Okay, so far we have looked at what I call the non-negotiables. Now, let’s look at the lesson plan itself. When I was running a school that was in special measures because the quality of teaching (and some other stuff) was so poor, it was important to have particular expectations of the way people planned and what they put into their plans. This was because part of the strategy had to be policing planning so that the quality could be assured. So a common format was expected and monitored. However, when people got it and planning was no longer an issue, so we on the SLT felt able to take our foot off the collective staff neck and allow people to do what suited them. And this is still my personal position.
However, some schools will want planning to take a particular form – usually this is in association with some kind of monitoring process where the audience is more those doing the monitoring than the teachers who wrote the plans. I struggle with this a bit, but it’s how some leaders work and you have to meet their expectations.
I am very much in favour of allowing teachers to plan in the way that best suits them – and this was the point of the non-negotiables: things that had to be included. How the plan is laid out is a matter, in my view, of personal preference. For teachers at an early stage in their profession, and in training, there may be some merit in a detailed plan, with timings so that there is some control over the pace, if it’s an issue. But, if it’s not an issue, why do it?
Professor Robin Alexander, in Culture and Pedagogy, refers to episodic learning, and this makes some sense. A lesson is not – or should not – be a three-part formula, but a developing story. In the same way, Doug Lemov, in Teach Like a Champion, speaks of ‘my ball, our ball, your ball’ and this has a lot of merit. In working with teachers I often use this model, together with an acknowledgement of the importance of collaborative learning, so the lesson episodes look like this:-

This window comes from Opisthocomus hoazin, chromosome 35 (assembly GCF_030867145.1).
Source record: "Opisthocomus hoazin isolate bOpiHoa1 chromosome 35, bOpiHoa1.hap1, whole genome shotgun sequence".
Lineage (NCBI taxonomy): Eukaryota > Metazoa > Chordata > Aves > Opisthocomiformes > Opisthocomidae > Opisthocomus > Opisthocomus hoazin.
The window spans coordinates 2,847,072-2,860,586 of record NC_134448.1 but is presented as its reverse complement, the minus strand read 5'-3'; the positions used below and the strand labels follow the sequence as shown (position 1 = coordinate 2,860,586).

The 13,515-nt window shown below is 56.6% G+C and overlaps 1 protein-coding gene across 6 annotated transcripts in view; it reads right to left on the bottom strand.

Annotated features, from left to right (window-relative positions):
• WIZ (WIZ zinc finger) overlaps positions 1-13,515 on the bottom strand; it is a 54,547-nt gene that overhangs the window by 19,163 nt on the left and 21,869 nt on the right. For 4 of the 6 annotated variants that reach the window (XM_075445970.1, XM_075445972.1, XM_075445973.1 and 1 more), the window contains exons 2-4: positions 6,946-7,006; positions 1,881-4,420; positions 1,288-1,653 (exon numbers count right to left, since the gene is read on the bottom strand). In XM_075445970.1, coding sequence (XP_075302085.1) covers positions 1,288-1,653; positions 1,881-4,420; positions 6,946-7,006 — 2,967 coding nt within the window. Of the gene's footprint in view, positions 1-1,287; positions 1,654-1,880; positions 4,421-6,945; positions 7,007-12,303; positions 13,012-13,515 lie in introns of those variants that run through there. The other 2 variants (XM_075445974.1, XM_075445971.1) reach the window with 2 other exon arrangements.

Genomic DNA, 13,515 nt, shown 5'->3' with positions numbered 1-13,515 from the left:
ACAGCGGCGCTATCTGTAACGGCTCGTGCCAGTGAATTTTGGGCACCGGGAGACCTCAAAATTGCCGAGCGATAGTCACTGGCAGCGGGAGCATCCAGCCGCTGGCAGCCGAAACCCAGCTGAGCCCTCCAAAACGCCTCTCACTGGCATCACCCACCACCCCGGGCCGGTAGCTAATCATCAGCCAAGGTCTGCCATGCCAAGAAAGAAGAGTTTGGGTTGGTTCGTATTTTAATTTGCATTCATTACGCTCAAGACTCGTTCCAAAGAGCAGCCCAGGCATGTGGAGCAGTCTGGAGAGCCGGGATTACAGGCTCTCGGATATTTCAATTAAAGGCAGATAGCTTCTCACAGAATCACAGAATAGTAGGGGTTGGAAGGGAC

- My ball. Shut up, look and listen while I teach the key concepts.
- Our ball. Let’s work together on seeing how these concepts can be applied – it’s modelling the method, sharing the writing etc.
- Your ball. Work with you partner on this stage when you collaborate on a piece of work that involves applying the concept, using the model, in a different situation.
- Checkpoint – okay, stop and let’s review what we have learnt so far. Now we can look at what makes good and use this to determine a set of steps to success that we can follow.
- Your ball – but this time it’s individual work. You can do it together, can you now use that understanding to do it on your own.
Top and tail this with an introduction that hooks pupils in and a plenary that consolidates learning and you have a really solid lesson structure. Since you will have been clear about the learning, identified the key vocabulary and checked out how to met the needs of each pupil you’re good to go.
How to write it all down? Some teachers like a narrative – what happens in what order. This helps to ensure that the lesson runs sequentially and allows a Teaching Assistant to understand what’s going on. Some like to note what they expect pupils to learn at key points in the lesson. Still a good approach. Others prefer a quick and simple approach. For this take a good look at Ross McGill’s Five-Minute-Lesson Plan. It’s downloadable from the TES and other sites but Ross now has a dedicated online version.
If it helps, I have a quick, Planning for Learning – the one stop lesson plan that does the same kind of thing and is predicated on the model I’ve laid out above.
Remember, Ofsted do not demand a lesson plan, although some kind of narrative helps an observer to see where they are in the lesson. The DfE has said much about reducing workload, which incudes planning. Yet we know that we should be planning something. To try to wing it doesn’t lead to sustained success, although a confident teacher might get away with it a few times. But that’s because they have a plan in their head that they’ve used before. Lesson plans are important but they are not necessarily the time-gobbling burden they can become.